The Ubiquitous Cognitive Assessment Tool for Smartwatches: Design, Implementation, and Evaluation Study

Pegah Hafiz*, Jakob Eyvind Bardram

*Corresponding author for this work

Research output: Contribution to journalJournal articleResearchpeer-review

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Background: Cognitive functioning plays a significant role in individuals’mental health, since fluctuations in memory, attention, and executive functions influence their daily task performance. Existing digital cognitive assessment tools cannot be administered in the wild and their test sets are not brief enough to capture frequent fluctuations throughout the day. The ubiquitous availability of mobile and wearable devices may allow their incorporation into a suitable platform for real-world cognitive assessment.
Objective: The aims of this study were threefold: (1) to evaluate a smartwatch-based tool for the assessment of cognitive performance, (2) to investigate the usability of this tool, and (3) to understand participants’ perceptions regarding the application of a smartwatch in cognitive assessment.
Methods: We built the Ubiquitous Cognitive Assessment Tool (UbiCAT) on a smartwatch-based platform. UbiCAT implements three cognitive tests—an Arrow test, a Letter test, and a Color test—adapted from the two-choice reaction-time, N-back, and Stroop tests, respectively. These tests were designed together with domain experts. We evaluated the UbiCAT test measures against standard computer-based tests with 21 healthy adults by applying statistical analyses significant at the 95% level. Usability testing for each UbiCAT app was performed using the Mobile App Rating Scale (MARS) questionnaire. The NASA-TLX (Task Load Index) questionnaire was used to measure cognitive workload during the N-back test. Participants rated perceived discomfort of wearing a smartwatch during the tests using a 7-point Likert scale. Upon finishing the experiment, an interview was conducted with each participant. The interviews were transcribed and semantic analysis was performed to group the findings.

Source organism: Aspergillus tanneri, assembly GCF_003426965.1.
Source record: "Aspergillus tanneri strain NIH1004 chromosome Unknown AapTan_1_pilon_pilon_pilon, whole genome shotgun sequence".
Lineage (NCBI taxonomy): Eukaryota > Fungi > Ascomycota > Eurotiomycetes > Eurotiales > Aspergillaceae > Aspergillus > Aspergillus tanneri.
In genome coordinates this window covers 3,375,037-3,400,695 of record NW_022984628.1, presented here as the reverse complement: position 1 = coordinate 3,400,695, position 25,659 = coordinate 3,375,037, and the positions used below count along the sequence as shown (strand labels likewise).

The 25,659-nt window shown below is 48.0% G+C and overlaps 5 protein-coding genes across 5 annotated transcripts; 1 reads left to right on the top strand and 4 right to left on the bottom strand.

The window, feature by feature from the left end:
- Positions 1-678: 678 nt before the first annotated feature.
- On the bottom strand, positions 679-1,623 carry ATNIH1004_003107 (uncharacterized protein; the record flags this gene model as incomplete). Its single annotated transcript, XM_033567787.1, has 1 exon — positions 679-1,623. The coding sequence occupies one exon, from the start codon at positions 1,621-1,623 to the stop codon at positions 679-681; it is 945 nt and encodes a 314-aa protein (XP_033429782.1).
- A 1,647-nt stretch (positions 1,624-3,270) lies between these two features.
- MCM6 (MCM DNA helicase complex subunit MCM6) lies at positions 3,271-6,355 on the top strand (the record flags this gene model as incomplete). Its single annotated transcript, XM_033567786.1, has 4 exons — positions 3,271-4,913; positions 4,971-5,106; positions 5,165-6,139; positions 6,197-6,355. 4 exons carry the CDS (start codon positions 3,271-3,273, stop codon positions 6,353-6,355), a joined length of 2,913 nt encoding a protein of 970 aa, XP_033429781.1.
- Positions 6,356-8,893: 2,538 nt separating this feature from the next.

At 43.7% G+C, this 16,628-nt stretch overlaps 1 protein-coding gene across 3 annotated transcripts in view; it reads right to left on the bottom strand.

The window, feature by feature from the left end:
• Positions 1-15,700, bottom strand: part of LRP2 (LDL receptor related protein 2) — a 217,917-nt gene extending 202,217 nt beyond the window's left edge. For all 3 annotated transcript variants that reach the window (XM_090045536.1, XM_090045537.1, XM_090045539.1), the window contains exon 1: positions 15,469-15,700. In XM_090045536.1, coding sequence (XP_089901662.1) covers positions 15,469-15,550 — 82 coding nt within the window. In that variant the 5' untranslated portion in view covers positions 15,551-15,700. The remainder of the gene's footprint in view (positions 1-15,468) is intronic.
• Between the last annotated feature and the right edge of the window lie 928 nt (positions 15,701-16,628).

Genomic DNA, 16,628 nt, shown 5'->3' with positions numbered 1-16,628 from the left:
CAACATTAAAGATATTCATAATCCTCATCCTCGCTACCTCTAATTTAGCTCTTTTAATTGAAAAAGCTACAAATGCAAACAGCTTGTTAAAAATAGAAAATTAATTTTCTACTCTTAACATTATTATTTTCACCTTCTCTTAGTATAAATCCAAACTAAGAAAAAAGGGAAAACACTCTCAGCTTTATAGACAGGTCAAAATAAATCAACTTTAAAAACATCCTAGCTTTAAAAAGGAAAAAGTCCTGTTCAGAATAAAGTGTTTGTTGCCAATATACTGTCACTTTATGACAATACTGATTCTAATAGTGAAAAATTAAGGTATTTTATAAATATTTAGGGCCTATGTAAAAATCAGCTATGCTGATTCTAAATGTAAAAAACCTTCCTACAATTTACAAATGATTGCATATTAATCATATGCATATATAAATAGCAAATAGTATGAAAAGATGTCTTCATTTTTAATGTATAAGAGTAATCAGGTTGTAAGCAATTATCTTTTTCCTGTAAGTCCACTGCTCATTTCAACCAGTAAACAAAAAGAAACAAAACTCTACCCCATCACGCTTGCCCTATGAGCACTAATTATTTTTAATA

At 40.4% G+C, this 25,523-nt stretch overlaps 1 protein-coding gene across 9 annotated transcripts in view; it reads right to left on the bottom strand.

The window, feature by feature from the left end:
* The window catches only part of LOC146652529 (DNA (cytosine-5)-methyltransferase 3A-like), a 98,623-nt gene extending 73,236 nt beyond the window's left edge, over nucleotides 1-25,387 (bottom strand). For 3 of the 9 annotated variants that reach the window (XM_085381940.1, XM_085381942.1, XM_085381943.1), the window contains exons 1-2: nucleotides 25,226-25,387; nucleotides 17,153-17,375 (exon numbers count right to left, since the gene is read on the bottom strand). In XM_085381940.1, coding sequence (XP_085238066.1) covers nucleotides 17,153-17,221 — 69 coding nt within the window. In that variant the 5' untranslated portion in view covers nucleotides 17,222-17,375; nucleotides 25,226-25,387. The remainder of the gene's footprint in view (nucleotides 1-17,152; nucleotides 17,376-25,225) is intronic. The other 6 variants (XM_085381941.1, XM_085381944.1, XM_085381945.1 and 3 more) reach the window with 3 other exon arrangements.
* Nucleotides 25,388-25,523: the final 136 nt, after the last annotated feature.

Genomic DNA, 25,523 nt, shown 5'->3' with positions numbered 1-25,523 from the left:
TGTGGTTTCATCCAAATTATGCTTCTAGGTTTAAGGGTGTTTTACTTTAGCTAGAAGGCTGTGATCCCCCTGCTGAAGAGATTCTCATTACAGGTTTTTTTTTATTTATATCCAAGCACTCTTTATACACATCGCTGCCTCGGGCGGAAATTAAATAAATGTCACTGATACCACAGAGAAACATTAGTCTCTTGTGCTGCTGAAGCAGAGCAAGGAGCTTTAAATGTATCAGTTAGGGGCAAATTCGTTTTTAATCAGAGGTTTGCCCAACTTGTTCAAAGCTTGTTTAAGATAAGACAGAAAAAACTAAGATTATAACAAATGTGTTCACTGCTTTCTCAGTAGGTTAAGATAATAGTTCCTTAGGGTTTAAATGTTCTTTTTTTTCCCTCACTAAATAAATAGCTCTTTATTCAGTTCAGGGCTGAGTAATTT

Results: Pearson correlation analysis between the total correct responses obtained from the UbiCAT and the computer-based
tests revealed a significant strong correlation (r=.78, P<.001). One-way analysis of variance (ANOVA) showed a significant
effect of the N-back difficulty level on the participants' performance measures. The study also demonstrated usability ratings above 4 out of 5 in terms of aesthetics, functionality, and information. Low discomfort (<3 out of 7) was reported by our participants after using the UbiCAT. Seven themes were extracted from the transcripts of the interviews conducted with our participants.
Conclusions: UbiCAT is a smartwatch-based tool that assesses three key cognitive domains. Usability ratings showed that participants were engaged with the UbiCAT tests and did not feel any discomfort. The majority of the participants were interested in using the UbiCAT, although some preferred computer-based tests, which might be due to the widespread use of personal computers. The UbiCAT can be administered in the wild with mentally ill patients to assess their attention, working memory, and executive function.
Original languageEnglish
Article numbere17506
JournalJ M I R mHealth and uHealth
Issue number6
Number of pages18
Publication statusPublished - 2020


  • Cognition
  • Memory
  • Response time
  • Attention
  • Stroop task
  • Wearable devices
  • Mobile phone


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